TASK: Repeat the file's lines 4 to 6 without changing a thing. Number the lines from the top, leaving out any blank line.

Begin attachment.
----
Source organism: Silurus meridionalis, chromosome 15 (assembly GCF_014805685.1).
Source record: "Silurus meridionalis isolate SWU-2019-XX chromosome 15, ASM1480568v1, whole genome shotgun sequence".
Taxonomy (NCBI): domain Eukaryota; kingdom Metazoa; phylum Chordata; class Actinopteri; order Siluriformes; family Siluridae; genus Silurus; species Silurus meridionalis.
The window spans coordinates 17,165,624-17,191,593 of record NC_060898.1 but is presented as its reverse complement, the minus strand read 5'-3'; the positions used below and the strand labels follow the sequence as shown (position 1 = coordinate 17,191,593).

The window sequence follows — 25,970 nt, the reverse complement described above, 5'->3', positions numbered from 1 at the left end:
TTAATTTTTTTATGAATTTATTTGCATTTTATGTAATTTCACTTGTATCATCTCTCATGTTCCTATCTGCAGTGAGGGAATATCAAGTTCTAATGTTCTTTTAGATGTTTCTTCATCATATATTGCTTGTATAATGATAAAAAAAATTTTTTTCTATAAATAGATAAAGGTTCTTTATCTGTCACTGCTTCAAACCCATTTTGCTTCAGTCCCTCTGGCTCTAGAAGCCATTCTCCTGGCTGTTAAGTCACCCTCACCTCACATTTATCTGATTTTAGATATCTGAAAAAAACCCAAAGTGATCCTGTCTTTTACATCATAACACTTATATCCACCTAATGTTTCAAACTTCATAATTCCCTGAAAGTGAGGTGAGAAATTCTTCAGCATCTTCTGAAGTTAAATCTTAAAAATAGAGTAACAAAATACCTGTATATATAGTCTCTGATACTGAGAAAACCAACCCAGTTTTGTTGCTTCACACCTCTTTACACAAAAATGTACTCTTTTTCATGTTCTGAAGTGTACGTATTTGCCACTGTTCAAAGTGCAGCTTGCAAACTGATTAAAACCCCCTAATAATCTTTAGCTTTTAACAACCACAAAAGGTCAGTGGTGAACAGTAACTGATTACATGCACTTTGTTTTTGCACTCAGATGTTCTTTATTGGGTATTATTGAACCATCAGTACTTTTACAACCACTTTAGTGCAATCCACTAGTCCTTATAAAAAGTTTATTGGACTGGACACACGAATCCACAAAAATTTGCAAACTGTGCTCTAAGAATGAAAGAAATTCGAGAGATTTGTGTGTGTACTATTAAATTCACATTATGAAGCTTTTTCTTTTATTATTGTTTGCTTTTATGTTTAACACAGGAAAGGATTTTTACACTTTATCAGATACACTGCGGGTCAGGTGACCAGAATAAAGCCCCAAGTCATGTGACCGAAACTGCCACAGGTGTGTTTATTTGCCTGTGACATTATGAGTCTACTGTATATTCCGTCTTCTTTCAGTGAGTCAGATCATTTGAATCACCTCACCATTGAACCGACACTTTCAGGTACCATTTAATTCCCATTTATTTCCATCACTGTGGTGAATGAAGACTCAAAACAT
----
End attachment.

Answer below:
The window spans coordinates 17,165,624-17,191,593 of record NC_060898.1 but is presented as its reverse complement, the minus strand read 5'-3'; the positions used below and the strand labels follow the sequence as shown (position 1 = coordinate 17,191,593).

The window sequence follows — 25,970 nt, the reverse complement described above, 5'->3', positions numbered from 1 at the left end:
TTAATTTTTTTATGAATTTATTTGCATTTTATGTAATTTCACTTGTATCATCTCTCATGTTCCTATCTGCAGTGAGGGAATATCAAGTTCTAATGTTCTTTTAGATGTTTCTTCATCATATATTGCTTGTATAATGATAAAAAAAATTTTTTTCTATAAATAGATAAAGGTTCTTTATCTGTCACTGCTTCAAACCCATTTTGCTTCAGTCCCTCTGGCTCTAGAAGCCATTCTCCTGGCTGTTAAGTCACCCTCACCTCACATTTATCTGATTTTAGATATCTGAAAAAAACCCAAAGTGATCCTGTCTTTTACATCATAACACTTATATCCACCTAATGTTTCAAACTTCATAATTCCCTGAAAGTGAGGTGAGAAATTCTTCAGCATCTTCTGAAGTTAAATCTTAAAAATAGAGTAACAAAATACCTGTATATATAGTCTCTGATACTGAGAAAACCAACCCAGTTTTGTTGCTTCACACCTCTTTACACAAAAATGTACTCTTTTTCATGTTCTGAAGTGTACGTATTTGCCACTGTTCAAAGTGCAGCTTGCAAACTGATTAAAACCCCCTAATAATCTTTAGCTTTTAACAACCACAAAAGGTCAGTGGTGAACAGTAACTGATTACATGCACTTTGTTTTTGCACTCAGATGTTCTTTATTGGGTATTATTGAACCATCAGTACTTTTACAACCACTTTAGTGCAATCCACTAGTCCTTATAAAAAGTTTATTGGACTGGACACACGAATCCACAAAAATTTGCAAACTGTGCTCTAAGAATGAAAGAAATTCGAGAGATTTGTGTGTGTACTATTAAATTCACATTATGAAGCTTTTTCTTTTATTATTGTTTGCTTTTATGTTTAACACAGGAAAGGATTTTTACACTTTATCAGATACACTGCGGGTCAGGTGACCAGAATAAAGCCCCAAGTCATGTGACCGAAACTGCCACAGGTGTGTTTATTTGCCTGTGACATTATGAGTCTACTGTATATTCCGTCTTCTTTCAGTGAGTCAGATCATTTGAATCACCTCACCATTGAACCGACACTTTCAGGTACCATTTAATTCCCATTTATTTCCATCACTGTGGTGAATGAAGACTCAAAACAT